This programme had a compelling swoop, from the music of Phillip Glass and John Adams through to works from the last fifteen years by Nico Muhly. As well as preparation for this concert, Muhly has been working on an ABC Classics recording during this visit of all works featured in the concert, alongside the Phillip Glass Sonata for Violin and Piano.

The excitement and joy of this collaboration was obvious as the assembled musicians delivered Muhly’s acclaimed musical architecture and direct expression in the second half of the concert. The first half though belonged to American minimalist masters Phillip Glass and John Adams.

Who better to lead this event’s tribute to Phillip Glass’ music than pianist Sally Whitwell ? This appearance follows on from her world-premiere performances of the complete Etudes by Glass with the composer and the release of a recording of the twenty pieces on ABC Classics last year.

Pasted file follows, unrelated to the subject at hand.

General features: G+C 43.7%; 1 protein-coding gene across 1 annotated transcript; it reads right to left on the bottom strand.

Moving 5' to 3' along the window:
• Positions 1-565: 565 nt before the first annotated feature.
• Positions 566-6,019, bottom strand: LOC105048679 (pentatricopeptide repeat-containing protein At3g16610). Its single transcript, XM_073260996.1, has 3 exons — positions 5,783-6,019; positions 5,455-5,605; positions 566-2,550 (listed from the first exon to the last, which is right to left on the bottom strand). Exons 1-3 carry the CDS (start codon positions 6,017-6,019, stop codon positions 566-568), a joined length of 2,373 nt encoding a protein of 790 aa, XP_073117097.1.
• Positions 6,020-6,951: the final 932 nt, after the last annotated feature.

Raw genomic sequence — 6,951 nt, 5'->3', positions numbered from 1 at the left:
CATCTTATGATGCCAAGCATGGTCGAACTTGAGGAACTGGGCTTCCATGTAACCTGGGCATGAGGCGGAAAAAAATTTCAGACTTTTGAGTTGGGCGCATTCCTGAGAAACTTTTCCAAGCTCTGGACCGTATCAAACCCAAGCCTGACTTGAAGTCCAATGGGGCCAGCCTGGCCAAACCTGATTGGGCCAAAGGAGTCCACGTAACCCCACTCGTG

The two chosen etudes to open this evening, numbers 2 and 11, were executed with fine gradation of layers. There was beautiful organic movement towards any climatic moments. Glass’ reiterated, slightly changing shapes and emphases were nicely handled meditative musical ingredients here.

Quality interpretation of Phillip Glass continued when Sally Whitwell was joined by violinist Alexandra Osborne. Their performance of Glass’ Sonata No. 1 for Violin and Piano displayed great communication both between them as soloists.

These musicians succeeded in clearly outlining this master minimalist’s challenging and relentless motoric expression with seamless calm and pleasing contour.

Above : Omega Ensemble musicians.